TechEscalating losses drive Russians to deploy aged tanks in Ukraine, with disastrous consequences

Escalating losses drive Russians to deploy aged tanks in Ukraine, with disastrous consequences

Destroyed T-55
Destroyed T-55
Images source: © Telegram, I'm sorry, but I cannot translate "NMFTE" as it seems to be an abbreviation or code, not a text in another language.
9:03 AM EST, February 5, 2024

The National Guard of Ukraine released the video on their Telegram profile. Their post read: "The enemy attempted to bombard Ukrainian military positions using tanks. However, FPV drones from the Spartan brigade successfully thwarted these plans. Remarkably, within a day, the guardsmen manage to destroy T-72 and T-55 tanks utilized by the enemy."

The T-72 tank, whose production began in 1973, still holds value on the Ukrainian battlefield, even in its earliest variants. Conversely, the T-55 tanks are aging models dating back to 1958. These machines have very weak armor and their offensive capabilities are hampered due to lack of modern sensors and optics, among other factors. They were originally equipped with 100-mm caliber guns.

T-72 and T-55 eliminated with the help of a drone

According to the Defence Express portal, Russians are conscious of the risks associated with deploying such old tanks. Typically, T-55 tanks are deployed for fire support in dugout positions, effectively serving as makeshift self-propelled guns. There have been instances of using these dated armored vehicles as sacrificial units with negligible success.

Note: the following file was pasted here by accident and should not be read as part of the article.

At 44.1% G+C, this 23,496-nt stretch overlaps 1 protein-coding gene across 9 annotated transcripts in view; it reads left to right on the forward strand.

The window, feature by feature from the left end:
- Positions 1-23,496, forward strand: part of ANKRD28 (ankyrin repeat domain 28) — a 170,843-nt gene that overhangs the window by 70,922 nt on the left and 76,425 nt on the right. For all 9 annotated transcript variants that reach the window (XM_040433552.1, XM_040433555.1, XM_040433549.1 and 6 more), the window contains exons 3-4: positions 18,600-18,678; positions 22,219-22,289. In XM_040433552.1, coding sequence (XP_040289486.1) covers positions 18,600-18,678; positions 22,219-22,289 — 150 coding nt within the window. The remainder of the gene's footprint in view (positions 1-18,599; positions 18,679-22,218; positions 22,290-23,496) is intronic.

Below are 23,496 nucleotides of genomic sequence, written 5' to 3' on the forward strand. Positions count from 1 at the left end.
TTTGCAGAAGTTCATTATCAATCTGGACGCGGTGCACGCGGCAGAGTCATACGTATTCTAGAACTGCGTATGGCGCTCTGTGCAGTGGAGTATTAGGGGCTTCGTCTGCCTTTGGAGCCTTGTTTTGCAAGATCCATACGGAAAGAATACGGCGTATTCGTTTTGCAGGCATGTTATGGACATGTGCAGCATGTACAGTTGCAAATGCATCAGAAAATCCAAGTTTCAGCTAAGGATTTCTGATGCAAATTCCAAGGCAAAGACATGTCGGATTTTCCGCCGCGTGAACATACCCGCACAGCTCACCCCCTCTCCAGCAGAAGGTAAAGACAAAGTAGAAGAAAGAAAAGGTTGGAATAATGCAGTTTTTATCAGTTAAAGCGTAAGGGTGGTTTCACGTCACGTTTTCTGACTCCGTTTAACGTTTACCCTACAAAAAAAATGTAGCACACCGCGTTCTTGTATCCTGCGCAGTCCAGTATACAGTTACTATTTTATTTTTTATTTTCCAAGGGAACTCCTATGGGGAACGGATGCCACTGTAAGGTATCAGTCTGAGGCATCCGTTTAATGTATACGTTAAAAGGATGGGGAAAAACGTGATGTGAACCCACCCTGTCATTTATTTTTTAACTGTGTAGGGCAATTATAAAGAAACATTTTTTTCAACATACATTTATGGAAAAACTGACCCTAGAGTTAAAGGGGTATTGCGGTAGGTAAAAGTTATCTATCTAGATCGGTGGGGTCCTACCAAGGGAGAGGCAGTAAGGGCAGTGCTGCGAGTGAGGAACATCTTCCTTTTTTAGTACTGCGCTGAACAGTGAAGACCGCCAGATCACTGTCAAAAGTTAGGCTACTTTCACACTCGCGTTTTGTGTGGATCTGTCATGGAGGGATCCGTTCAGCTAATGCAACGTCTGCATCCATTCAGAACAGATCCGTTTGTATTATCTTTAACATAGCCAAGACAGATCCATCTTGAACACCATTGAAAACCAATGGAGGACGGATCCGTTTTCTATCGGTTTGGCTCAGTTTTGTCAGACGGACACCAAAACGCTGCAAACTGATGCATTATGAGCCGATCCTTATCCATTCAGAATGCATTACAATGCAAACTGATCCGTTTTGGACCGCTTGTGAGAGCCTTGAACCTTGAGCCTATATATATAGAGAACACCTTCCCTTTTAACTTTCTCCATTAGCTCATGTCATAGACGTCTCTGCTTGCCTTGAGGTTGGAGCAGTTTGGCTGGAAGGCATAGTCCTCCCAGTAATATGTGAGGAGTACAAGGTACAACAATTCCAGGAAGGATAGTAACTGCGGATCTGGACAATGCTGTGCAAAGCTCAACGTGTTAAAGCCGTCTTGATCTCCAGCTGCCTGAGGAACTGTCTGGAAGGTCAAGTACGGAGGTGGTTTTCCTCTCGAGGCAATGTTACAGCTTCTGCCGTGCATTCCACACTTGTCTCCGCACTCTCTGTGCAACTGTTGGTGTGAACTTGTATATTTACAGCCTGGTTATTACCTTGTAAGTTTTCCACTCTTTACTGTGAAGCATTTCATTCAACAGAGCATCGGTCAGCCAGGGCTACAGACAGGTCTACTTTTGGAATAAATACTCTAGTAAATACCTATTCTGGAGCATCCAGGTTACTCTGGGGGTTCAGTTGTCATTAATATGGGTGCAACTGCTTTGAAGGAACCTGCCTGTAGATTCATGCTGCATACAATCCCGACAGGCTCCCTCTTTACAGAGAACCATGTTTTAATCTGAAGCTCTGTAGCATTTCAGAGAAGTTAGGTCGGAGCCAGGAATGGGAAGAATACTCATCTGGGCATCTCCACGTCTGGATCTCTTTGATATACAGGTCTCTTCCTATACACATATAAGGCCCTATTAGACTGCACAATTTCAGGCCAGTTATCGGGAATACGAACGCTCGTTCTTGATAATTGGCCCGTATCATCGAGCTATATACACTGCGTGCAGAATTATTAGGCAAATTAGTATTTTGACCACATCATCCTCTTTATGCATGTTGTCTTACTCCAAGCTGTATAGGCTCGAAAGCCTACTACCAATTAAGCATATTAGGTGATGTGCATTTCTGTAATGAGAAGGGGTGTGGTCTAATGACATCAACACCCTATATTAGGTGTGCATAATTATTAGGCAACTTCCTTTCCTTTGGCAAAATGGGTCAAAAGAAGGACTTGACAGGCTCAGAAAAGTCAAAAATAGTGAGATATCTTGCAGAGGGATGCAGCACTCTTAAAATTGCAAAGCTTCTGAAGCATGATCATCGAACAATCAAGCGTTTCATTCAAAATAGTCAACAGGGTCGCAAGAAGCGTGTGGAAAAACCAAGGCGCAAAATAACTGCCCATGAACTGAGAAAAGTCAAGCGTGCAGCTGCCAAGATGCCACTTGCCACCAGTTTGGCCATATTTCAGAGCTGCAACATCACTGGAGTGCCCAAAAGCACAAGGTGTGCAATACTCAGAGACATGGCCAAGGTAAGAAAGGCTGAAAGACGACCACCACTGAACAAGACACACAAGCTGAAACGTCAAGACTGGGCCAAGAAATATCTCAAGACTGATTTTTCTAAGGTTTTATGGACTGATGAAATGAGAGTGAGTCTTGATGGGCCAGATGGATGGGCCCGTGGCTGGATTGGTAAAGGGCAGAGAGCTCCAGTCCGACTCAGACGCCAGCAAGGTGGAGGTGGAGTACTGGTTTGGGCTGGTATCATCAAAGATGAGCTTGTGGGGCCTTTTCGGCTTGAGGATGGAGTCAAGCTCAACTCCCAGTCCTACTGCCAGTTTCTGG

Spike in the use of old tanks in Ukraine

The emergence of the T-55 in open battleground usually spells doom for both the tank and its crew. As was similarly experienced in this situation. The armor of the tank is insufficient by modern standards, making it not only susceptible to shellings from newer armored vehicles, but incapable of withstanding an FPV drone attack. Tanks with better protection pose a stiff challenge for small drones, as a recent analysis by a Polish expert revealed.

There have been reports of Russians deploying reinforcements in the form of T-55s or T-62s since a few months ago. Interestingly, recent times have seen an increase not only in the transport of such tanks (one such convoy was spotted in Crimea at the beginning of this year), but also in their usage by Putin's soldiers.

This surge could indicate a slowdown in Russian production and mobilization capabilities. A report from the British Ministry of Defence claimed that since the inception of the war in Ukraine, Putin's army has reportedly lost around 2,600 tanks and approximately 4,900 other armored vehicles.

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